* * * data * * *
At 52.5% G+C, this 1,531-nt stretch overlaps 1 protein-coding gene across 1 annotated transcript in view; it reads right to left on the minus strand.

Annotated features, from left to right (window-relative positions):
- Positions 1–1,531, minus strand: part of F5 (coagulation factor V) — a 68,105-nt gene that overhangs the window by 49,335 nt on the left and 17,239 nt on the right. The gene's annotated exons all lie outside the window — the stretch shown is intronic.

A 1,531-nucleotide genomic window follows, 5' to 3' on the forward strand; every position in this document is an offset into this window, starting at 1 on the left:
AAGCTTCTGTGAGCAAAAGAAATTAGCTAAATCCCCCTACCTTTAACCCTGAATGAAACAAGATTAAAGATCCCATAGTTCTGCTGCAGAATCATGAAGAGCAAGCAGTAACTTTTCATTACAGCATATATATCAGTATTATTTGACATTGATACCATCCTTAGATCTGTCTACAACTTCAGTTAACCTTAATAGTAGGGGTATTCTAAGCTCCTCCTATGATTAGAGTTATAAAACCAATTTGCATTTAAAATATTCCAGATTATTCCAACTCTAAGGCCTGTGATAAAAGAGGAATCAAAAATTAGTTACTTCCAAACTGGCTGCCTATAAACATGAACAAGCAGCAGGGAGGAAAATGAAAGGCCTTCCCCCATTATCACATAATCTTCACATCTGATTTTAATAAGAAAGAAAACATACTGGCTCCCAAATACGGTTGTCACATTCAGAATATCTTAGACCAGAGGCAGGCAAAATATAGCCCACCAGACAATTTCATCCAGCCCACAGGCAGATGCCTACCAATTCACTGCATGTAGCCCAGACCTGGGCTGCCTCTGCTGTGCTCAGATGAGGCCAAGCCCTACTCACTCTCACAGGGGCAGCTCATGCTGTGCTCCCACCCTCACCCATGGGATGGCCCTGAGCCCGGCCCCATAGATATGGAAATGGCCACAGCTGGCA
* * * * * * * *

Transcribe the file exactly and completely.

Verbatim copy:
At 52.5% G+C, this 1,531-nt stretch overlaps 1 protein-coding gene across 1 annotated transcript in view; it reads right to left on the minus strand.

Annotated features, from left to right (window-relative positions):
- Positions 1–1,531, minus strand: part of F5 (coagulation factor V) — a 68,105-nt gene that overhangs the window by 49,335 nt on the left and 17,239 nt on the right. The gene's annotated exons all lie outside the window — the stretch shown is intronic.

A 1,531-nucleotide genomic window follows, 5' to 3' on the forward strand; every position in this document is an offset into this window, starting at 1 on the left:
AAGCTTCTGTGAGCAAAAGAAATTAGCTAAATCCCCCTACCTTTAACCCTGAATGAAACAAGATTAAAGATCCCATAGTTCTGCTGCAGAATCATGAAGAGCAAGCAGTAACTTTTCATTACAGCATATATATCAGTATTATTTGACATTGATACCATCCTTAGATCTGTCTACAACTTCAGTTAACCTTAATAGTAGGGGTATTCTAAGCTCCTCCTATGATTAGAGTTATAAAACCAATTTGCATTTAAAATATTCCAGATTATTCCAACTCTAAGGCCTGTGATAAAAGAGGAATCAAAAATTAGTTACTTCCAAACTGGCTGCCTATAAACATGAACAAGCAGCAGGGAGGAAAATGAAAGGCCTTCCCCCATTATCACATAATCTTCACATCTGATTTTAATAAGAAAGAAAACATACTGGCTCCCAAATACGGTTGTCACATTCAGAATATCTTAGACCAGAGGCAGGCAAAATATAGCCCACCAGACAATTTCATCCAGCCCACAGGCAGATGCCTACCAATTCACTGCATGTAGCCCAGACCTGGGCTGCCTCTGCTGTGCTCAGATGAGGCCAAGCCCTACTCACTCTCACAGGGGCAGCTCATGCTGTGCTCCCACCCTCACCCATGGGATGGCCCTGAGCCCGGCCCCATAGATATGGAAATGGCCACAGCTGGCA